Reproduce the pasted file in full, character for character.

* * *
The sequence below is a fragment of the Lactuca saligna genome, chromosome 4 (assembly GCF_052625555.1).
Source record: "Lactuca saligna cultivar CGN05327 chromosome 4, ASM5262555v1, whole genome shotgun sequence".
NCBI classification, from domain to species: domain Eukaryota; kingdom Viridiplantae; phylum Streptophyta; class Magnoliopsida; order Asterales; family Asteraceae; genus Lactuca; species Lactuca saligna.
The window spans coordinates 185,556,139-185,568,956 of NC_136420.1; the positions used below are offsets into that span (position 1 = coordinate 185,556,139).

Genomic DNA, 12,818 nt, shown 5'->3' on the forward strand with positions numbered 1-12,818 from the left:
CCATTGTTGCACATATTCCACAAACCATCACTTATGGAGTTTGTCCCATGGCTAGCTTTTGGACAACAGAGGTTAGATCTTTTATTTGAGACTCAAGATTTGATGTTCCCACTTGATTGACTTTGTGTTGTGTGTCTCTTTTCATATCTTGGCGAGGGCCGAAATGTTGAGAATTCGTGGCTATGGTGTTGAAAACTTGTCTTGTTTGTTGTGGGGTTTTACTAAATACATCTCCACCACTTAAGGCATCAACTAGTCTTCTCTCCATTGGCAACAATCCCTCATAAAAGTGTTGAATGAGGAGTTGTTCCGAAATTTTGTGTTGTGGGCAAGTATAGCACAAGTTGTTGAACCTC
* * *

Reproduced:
The sequence below is a fragment of the Lactuca saligna genome, chromosome 4 (assembly GCF_052625555.1).
Source record: "Lactuca saligna cultivar CGN05327 chromosome 4, ASM5262555v1, whole genome shotgun sequence".
NCBI classification, from domain to species: domain Eukaryota; kingdom Viridiplantae; phylum Streptophyta; class Magnoliopsida; order Asterales; family Asteraceae; genus Lactuca; species Lactuca saligna.
The window spans coordinates 185,556,139-185,568,956 of NC_136420.1; the positions used below are offsets into that span (position 1 = coordinate 185,556,139).

Genomic DNA, 12,818 nt, shown 5'->3' on the forward strand with positions numbered 1-12,818 from the left:
CCATTGTTGCACATATTCCACAAACCATCACTTATGGAGTTTGTCCCATGGCTAGCTTTTGGACAACAGAGGTTAGATCTTTTATTTGAGACTCAAGATTTGATGTTCCCACTTGATTGACTTTGTGTTGTGTGTCTCTTTTCATATCTTGGCGAGGGCCGAAATGTTGAGAATTCGTGGCTATGGTGTTGAAAACTTGTCTTGTTTGTTGTGGGGTTTTACTAAATACATCTCCACCACTTAAGGCATCAACTAGTCTTCTCTCCATTGGCAACAATCCCTCATAAAAGTGTTGAATGAGGAGTTGTTCCGAAATTTTGTGTTGTGGGCAAGTATAGCACAAGTTGTTGAACCTC